One of the best tracks in all of eastern Africa is located at the International Community School of Addis Ababa. Lucky for me, my children attend this school. That gives me access to the track! SCORE! (I seriously have to write a post about this school at some point).  

I began my training last week at the ICS track. My goal was to run 2.5 miles. Brenden was recently in a play and had dress rehearsal that night. My plan was, I would run and he would rehearse.  When I showed up at the track I stretched a little, warmed up and started jogging. As I was making my way around the track I saw that someone else was also running. It was dark outside so I hadn’t noticed him at first. This is where my competitive side rears its ugly head. I knew that I wasn’t in good enough shape to lap him but maybe I could keep pace with him. He was on the exact other side of the track from me and that is where I wanted to keep him. I picked up the pace, frequently looking to make sure he wasn’t catching up with me. 

The first 5 laps or so weren’t so bad. I was able to keep him where he needed to be, directly opposite of myself. The next five laps were a challenge. I was huffing and puffing! My lungs were on FIRE! I haven’t trained at elevation in about 7 years, not since we lived in Colorado! By lap ten I had to admit defeat and I decided that it was ok to walk just one lap. I slowed down and grabbed my water bottle. As I walked the man caught up to me and lapped me. As he ran past I realized that not only had I LOST (yes in my head we were racing), I had lost to a man that is probably 30 years older than myself!!!!!!!!!!!! Well any thoughts of walking a second lap vanished as the older man ran past with as much effort as peaceful stroll in the park!  Motivation renewed I ran and continued to run until he left, then I ran one more lap after he was gone to make up for the one that I had walked. I had long ago lost track of the number of laps that I was supposed to be doing to reach my 2.5 miles. I had my mind set on not being beaten…again!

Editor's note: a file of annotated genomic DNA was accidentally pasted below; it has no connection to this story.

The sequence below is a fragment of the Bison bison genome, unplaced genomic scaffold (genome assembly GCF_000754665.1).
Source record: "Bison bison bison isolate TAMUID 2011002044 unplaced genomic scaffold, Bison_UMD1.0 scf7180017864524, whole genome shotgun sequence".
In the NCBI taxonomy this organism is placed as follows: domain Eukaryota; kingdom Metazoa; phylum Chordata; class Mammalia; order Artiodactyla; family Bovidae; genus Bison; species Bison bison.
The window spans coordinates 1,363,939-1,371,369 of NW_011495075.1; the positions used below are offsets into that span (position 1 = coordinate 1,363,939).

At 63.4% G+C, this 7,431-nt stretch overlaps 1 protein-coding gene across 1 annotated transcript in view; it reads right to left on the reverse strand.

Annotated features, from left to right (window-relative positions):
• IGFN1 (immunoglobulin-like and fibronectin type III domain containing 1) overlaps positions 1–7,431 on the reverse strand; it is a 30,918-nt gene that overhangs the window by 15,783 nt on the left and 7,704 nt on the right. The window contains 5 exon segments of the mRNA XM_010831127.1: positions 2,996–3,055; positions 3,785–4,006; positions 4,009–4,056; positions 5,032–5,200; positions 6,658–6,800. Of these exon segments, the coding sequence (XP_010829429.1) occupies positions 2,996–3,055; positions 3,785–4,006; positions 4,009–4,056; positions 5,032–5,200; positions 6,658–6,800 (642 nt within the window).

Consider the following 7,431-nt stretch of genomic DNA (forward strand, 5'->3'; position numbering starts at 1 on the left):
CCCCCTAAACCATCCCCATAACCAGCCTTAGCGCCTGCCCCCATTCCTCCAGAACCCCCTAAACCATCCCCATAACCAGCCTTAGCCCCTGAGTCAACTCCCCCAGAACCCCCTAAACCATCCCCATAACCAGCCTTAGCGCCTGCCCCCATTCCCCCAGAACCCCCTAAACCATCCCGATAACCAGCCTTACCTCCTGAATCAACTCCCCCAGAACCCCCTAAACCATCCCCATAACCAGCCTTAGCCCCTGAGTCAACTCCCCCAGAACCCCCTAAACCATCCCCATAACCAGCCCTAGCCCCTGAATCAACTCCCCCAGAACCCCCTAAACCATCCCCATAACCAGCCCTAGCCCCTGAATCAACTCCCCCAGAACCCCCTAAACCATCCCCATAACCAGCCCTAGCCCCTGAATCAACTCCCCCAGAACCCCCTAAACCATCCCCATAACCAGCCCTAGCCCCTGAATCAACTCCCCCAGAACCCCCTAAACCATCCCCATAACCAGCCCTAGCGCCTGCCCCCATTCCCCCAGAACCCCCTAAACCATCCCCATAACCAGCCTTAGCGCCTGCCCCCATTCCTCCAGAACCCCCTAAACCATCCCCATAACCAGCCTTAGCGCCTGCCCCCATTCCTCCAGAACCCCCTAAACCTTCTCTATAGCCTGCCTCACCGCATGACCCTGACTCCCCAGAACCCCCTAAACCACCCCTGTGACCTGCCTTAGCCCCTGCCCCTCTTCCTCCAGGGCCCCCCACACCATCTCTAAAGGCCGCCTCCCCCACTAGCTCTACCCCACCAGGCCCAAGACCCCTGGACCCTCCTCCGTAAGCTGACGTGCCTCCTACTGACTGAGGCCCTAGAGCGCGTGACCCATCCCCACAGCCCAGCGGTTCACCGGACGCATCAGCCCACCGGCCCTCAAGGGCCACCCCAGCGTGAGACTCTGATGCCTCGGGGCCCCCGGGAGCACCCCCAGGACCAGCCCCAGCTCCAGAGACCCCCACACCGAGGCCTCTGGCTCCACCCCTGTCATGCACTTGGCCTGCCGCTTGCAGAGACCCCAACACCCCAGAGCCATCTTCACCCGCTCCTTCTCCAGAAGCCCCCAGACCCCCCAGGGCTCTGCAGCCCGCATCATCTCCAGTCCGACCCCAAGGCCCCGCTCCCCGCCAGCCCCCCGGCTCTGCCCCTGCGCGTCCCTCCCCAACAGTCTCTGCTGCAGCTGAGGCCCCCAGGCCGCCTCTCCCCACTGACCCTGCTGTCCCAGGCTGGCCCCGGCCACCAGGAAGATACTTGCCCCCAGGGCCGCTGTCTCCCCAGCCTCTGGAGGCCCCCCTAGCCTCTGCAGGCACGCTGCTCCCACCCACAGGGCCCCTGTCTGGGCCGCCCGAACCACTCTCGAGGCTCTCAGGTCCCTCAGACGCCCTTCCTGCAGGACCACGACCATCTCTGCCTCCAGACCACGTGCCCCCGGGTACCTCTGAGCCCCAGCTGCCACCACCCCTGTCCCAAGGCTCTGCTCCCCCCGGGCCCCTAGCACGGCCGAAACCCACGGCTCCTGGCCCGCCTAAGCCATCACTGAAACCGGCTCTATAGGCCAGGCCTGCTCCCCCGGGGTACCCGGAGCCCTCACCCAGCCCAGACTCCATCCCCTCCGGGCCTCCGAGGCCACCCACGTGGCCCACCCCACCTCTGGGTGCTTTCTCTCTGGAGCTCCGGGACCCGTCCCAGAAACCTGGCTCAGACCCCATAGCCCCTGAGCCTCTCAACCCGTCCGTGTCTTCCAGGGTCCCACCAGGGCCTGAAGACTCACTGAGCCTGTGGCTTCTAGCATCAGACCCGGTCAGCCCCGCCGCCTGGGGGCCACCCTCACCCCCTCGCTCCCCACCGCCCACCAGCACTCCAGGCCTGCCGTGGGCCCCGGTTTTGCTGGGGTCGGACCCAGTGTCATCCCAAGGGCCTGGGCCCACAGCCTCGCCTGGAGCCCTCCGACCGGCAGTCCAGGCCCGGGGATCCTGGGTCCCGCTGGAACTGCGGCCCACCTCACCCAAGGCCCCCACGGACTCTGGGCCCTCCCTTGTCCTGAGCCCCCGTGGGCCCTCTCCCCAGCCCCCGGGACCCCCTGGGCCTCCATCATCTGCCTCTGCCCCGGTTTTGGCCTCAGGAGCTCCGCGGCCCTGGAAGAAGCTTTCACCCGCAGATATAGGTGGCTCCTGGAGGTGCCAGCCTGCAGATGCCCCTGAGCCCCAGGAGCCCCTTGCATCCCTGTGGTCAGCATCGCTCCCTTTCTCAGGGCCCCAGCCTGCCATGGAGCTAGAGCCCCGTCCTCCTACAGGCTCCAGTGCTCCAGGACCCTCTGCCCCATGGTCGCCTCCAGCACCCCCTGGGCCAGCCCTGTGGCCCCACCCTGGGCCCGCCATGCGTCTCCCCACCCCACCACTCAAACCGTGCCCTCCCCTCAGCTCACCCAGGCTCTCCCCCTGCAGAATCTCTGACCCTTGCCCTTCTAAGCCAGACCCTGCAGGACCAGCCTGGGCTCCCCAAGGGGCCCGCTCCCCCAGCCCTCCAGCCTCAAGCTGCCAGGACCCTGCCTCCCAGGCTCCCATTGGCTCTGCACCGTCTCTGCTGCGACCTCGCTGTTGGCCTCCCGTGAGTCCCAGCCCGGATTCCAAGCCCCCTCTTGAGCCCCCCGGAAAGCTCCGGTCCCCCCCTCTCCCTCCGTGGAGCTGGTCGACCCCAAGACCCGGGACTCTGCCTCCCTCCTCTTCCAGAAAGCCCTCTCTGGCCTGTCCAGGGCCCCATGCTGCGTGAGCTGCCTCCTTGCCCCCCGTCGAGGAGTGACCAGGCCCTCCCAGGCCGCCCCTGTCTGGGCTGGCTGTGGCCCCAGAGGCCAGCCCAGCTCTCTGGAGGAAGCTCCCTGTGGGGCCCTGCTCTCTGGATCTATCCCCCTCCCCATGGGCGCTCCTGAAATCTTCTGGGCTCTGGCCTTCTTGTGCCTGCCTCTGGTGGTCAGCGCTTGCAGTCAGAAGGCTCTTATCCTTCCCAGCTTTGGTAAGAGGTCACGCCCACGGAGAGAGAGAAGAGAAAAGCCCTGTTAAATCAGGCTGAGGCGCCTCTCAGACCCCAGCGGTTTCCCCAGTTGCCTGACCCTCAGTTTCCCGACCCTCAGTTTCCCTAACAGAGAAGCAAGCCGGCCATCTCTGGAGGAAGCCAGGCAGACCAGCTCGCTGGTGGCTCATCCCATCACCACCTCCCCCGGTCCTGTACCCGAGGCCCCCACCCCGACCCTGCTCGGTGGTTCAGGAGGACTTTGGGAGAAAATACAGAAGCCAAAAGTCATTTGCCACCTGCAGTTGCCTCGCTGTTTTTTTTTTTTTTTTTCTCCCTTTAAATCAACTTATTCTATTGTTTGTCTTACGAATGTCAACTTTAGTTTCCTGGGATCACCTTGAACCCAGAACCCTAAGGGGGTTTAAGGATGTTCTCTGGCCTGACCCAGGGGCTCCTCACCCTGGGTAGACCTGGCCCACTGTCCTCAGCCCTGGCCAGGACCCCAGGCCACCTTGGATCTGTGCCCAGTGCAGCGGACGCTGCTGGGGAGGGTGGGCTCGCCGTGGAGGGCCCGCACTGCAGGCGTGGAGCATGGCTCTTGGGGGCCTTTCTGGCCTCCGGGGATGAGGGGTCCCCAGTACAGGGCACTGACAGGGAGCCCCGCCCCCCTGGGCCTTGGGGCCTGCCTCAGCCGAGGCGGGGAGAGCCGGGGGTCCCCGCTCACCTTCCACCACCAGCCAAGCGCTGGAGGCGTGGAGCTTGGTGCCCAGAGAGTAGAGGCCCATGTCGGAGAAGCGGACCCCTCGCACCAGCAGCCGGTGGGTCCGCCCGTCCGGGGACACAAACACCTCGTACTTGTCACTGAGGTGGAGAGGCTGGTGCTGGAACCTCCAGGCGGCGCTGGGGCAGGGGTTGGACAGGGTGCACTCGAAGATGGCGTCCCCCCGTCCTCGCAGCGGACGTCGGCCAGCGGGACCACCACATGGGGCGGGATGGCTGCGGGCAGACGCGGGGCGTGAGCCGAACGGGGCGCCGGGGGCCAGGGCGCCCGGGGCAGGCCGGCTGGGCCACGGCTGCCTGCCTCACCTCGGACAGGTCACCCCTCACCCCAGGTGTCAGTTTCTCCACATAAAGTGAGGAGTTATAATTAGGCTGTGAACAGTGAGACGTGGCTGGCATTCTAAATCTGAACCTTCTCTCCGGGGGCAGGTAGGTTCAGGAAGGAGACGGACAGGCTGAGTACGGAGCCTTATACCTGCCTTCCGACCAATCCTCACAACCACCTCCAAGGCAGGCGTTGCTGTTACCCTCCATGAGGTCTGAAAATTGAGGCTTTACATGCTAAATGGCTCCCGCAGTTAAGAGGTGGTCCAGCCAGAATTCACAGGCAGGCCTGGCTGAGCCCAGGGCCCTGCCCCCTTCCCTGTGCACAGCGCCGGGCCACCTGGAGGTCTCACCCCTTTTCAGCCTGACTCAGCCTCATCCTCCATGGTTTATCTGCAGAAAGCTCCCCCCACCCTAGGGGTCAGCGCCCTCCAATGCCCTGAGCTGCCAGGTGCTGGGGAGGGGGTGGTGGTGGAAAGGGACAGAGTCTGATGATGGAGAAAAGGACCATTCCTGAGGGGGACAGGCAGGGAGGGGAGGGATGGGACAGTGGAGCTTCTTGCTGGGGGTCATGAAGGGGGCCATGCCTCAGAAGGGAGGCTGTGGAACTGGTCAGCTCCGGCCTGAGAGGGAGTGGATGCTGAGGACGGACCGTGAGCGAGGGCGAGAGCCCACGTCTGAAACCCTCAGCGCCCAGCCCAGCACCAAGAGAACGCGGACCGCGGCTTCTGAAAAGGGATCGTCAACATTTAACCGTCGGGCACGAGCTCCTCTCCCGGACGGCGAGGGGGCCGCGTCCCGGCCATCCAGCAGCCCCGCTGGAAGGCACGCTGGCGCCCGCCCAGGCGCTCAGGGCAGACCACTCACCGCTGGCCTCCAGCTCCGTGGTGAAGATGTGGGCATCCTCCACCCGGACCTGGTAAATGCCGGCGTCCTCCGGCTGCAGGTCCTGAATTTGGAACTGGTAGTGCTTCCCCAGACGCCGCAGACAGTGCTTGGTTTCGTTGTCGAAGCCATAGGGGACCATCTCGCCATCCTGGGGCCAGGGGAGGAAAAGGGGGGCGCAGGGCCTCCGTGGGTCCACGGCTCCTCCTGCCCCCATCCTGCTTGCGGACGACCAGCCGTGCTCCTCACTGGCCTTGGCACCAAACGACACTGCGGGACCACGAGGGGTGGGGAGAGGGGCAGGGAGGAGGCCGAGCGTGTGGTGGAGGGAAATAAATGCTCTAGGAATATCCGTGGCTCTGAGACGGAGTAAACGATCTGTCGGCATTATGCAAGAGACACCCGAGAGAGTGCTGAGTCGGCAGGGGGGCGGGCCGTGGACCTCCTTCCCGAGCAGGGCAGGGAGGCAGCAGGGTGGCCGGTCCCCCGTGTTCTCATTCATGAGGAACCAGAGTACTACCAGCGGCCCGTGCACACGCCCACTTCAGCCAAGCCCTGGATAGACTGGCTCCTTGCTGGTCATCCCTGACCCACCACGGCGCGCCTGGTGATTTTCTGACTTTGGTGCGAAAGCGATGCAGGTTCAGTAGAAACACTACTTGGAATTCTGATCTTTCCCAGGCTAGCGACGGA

I know, I have issues! The good news is that I have managed to stick to my training schedule and I’m hoping that I can continue to stick to it! For about 4 days after the first run I was sore. My stomach was sore. My legs were sore. Even my back was sore. My sick and twisted brain loved it! I’m having a lot of fun training for this event. I’m having fun racing people who don’t know that they are racing me. I’m getting excited to run at sea level in California and who knows, I might actually do well!  Wish me luck! Until next time Friends and Family!

Survival Tips for Training at 8,000ft Elevation

1.    Drink TONS of water. I have had to increase my water intake to about 1 gallon a day!
2.    Actually rest on your rest days!
3.    Start slow, I need to take my own advice.